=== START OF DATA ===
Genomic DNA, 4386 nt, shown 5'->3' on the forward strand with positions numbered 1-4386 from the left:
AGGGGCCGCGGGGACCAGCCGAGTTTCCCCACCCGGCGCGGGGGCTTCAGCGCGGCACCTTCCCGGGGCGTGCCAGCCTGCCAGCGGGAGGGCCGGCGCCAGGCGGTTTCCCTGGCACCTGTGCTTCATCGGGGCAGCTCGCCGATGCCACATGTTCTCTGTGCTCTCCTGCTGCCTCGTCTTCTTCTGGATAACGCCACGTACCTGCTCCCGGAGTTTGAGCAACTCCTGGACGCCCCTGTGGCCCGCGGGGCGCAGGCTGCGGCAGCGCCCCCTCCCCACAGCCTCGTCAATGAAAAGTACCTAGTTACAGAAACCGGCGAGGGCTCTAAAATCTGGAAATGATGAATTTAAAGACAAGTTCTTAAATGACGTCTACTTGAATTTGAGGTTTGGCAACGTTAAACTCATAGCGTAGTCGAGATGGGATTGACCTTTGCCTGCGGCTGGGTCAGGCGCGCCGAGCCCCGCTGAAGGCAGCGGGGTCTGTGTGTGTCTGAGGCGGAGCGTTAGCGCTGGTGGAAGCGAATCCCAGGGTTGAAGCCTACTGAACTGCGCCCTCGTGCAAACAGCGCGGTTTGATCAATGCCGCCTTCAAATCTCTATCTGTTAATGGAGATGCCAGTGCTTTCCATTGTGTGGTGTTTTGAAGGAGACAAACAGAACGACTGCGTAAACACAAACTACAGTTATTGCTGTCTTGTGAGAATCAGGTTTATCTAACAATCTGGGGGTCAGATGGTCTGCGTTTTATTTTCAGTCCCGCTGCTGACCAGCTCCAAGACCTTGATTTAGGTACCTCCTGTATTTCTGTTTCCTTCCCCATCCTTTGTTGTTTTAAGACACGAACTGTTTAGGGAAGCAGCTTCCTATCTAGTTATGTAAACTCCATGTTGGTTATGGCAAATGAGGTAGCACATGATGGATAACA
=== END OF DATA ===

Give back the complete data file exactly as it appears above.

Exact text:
Genomic DNA, 4386 nt, shown 5'->3' on the forward strand with positions numbered 1-4386 from the left:
AGGGGCCGCGGGGACCAGCCGAGTTTCCCCACCCGGCGCGGGGGCTTCAGCGCGGCACCTTCCCGGGGCGTGCCAGCCTGCCAGCGGGAGGGCCGGCGCCAGGCGGTTTCCCTGGCACCTGTGCTTCATCGGGGCAGCTCGCCGATGCCACATGTTCTCTGTGCTCTCCTGCTGCCTCGTCTTCTTCTGGATAACGCCACGTACCTGCTCCCGGAGTTTGAGCAACTCCTGGACGCCCCTGTGGCCCGCGGGGCGCAGGCTGCGGCAGCGCCCCCTCCCCACAGCCTCGTCAATGAAAAGTACCTAGTTACAGAAACCGGCGAGGGCTCTAAAATCTGGAAATGATGAATTTAAAGACAAGTTCTTAAATGACGTCTACTTGAATTTGAGGTTTGGCAACGTTAAACTCATAGCGTAGTCGAGATGGGATTGACCTTTGCCTGCGGCTGGGTCAGGCGCGCCGAGCCCCGCTGAAGGCAGCGGGGTCTGTGTGTGTCTGAGGCGGAGCGTTAGCGCTGGTGGAAGCGAATCCCAGGGTTGAAGCCTACTGAACTGCGCCCTCGTGCAAACAGCGCGGTTTGATCAATGCCGCCTTCAAATCTCTATCTGTTAATGGAGATGCCAGTGCTTTCCATTGTGTGGTGTTTTGAAGGAGACAAACAGAACGACTGCGTAAACACAAACTACAGTTATTGCTGTCTTGTGAGAATCAGGTTTATCTAACAATCTGGGGGTCAGATGGTCTGCGTTTTATTTTCAGTCCCGCTGCTGACCAGCTCCAAGACCTTGATTTAGGTACCTCCTGTATTTCTGTTTCCTTCCCCATCCTTTGTTGTTTTAAGACACGAACTGTTTAGGGAAGCAGCTTCCTATCTAGTTATGTAAACTCCATGTTGGTTATGGCAAATGAGGTAGCACATGATGGATAACA